is widespread, and the government maintains incessant anti-Israeli propaganda.
Bahais are persecuted relentlessly. Their marriages are not recognized
by the state. Their property has been confiscated. They have been expelled
from the universities and many have been executed.
But even under this pressure, the religious minorities are loyal. Jews
- Persian is their native language - feel profoundly, truly Iranian. And
a Bahai engineer says: "I am Iranian. I love this country."
Courage and love are essential because the authorities are powerful
and oppressive. The clerical establishment, headed by the supreme leader,
now Ayatollah Ali Khamenei, controls the judiciary and large sectors of
the economy. A vast apparatus of military, police, intelligence officers,
morals enforcers and organized vigilantes is used to crush drugs, gambling,
homosexuality, prostitution, rape, murder, spying, counter-revolutionary
activities and "sowing corruption on earth." Above all, it punishes
women for being improperly dressed in public. Recently Iranian journalists
and students have been beaten and killed.
Still, the authorities have not been able to check the demand for a
transformation of the Islamic Republic into an Islamic democracy. There
is a vigorous though embattled press. Guardedly, young people, women and
intellectuals, including many liberal clerics, struggle for the future.
Recent elections gave 70 percent of the seats in parliament to liberals,
but they are still paralyzed by the powers of the conservatives, and it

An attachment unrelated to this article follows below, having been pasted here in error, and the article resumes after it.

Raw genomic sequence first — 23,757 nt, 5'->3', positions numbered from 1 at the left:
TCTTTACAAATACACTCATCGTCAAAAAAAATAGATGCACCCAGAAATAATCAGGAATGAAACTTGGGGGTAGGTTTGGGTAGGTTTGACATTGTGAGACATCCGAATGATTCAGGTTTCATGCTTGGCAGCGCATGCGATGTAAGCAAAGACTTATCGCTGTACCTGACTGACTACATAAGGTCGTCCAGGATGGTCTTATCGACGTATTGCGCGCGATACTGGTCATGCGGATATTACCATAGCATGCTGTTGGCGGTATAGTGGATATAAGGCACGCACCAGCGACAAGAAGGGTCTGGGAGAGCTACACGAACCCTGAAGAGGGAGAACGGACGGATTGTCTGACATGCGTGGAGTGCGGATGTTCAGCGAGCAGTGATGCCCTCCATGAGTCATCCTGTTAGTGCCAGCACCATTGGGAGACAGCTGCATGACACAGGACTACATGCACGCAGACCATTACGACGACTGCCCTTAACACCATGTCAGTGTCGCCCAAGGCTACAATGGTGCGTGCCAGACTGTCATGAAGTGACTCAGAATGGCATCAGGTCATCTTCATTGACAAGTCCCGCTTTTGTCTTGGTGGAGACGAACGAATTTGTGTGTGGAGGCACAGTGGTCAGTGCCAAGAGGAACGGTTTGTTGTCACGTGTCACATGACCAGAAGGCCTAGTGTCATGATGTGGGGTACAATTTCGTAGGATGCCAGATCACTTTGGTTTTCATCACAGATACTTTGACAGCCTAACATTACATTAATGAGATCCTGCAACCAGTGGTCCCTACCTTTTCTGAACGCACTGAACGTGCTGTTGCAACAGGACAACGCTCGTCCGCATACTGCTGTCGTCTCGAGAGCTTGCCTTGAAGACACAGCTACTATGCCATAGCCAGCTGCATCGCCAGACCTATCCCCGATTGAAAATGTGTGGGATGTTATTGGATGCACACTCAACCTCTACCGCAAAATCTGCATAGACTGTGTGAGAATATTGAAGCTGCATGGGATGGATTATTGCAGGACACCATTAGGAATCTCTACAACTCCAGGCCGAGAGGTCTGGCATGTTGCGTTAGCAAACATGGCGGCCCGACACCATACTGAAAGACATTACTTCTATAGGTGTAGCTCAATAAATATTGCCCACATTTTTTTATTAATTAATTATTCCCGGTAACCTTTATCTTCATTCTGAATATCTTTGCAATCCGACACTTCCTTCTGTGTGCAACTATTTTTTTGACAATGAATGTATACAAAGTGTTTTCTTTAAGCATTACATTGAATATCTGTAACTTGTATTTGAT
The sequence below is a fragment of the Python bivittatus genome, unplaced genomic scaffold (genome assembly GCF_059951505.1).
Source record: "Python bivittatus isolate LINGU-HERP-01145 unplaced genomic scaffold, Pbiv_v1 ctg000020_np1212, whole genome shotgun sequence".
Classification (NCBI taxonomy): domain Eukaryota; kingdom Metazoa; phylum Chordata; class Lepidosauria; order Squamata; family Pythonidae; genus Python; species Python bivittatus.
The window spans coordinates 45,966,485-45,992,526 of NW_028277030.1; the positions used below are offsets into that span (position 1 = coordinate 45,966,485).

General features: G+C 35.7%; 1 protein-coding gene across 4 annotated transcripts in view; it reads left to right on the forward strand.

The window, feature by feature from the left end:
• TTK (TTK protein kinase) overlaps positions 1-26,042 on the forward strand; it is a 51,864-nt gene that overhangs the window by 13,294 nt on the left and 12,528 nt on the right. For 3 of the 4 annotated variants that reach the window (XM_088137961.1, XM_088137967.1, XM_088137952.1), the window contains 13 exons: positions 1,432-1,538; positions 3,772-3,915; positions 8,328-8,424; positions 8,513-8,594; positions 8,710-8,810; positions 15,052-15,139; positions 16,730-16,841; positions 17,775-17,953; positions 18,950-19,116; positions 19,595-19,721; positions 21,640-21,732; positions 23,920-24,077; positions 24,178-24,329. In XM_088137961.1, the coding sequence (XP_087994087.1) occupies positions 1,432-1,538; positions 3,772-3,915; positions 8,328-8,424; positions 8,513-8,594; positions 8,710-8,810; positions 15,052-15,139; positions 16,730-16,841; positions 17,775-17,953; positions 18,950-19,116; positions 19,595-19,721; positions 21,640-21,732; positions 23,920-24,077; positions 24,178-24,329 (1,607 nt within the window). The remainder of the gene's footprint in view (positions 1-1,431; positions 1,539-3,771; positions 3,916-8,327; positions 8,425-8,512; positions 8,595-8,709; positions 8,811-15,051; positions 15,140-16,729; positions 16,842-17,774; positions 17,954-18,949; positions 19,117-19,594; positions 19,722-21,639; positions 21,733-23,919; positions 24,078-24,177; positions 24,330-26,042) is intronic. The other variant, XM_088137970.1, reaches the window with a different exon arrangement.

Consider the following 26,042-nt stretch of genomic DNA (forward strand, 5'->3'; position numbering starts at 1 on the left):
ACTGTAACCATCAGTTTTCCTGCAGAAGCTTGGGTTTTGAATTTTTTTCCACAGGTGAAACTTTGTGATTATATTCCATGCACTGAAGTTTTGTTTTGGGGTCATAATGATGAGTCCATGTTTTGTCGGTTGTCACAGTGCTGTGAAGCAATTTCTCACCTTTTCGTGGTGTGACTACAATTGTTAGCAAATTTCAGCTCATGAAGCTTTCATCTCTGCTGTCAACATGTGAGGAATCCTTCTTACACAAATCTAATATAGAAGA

is not yet clear who will win. Although the struggle is sometimes framed
as a conflict between Persian and Islamic identities, religion and popular
culture, clerical rule and freedom, dictatorship and democracy, in this
supple and sophisticated country even liberals accept the Islamic state.
Looking beneath the surface, Sciolino makes us aware of deeper currents
flowing toward political compromise and synthesis.
Iranians, she points out, have a love-hate relationship with the United
States. In politics it is the Satan that opposed Iran in the war with Iraq,
shot down a civilian airliner, orchestrated an embargo and sides with Israel.
Yet America, avidly consumed on television, audio and videocassettes and
computer software, is the country of Iranian dreams. It embodies their
fantasies of a good life. American relations with this fascinating nation
hold unanticipated possibilities.
Through Sciolino's eyes, we see a culture of paradoxes: a nation that
is open and welcoming but remains hidden and mysterious; a clerical dictatorship
but one of the Middle East's liveliest democracies; a puritanical regime
but a people who love everyday life; a severe orthodoxy but an expressive
cinema and an argumentative press; a state that makes control of women
its first concern but whose women are powerful as personalities and even
subversive; a revolution that has rejected secularism but a nation heading
toward a fusion of Islamic and Persian identities.
First and foremost, Sciolino shows Iranians as human beings trying to
cope with an unusual and very difficult situation. For this wise perspective
the reader is grateful.
MIRRORS: The Elusive Face of Iran'
By Elaine Sciolino
Illustrated. 401 pages. The Free Press. $26.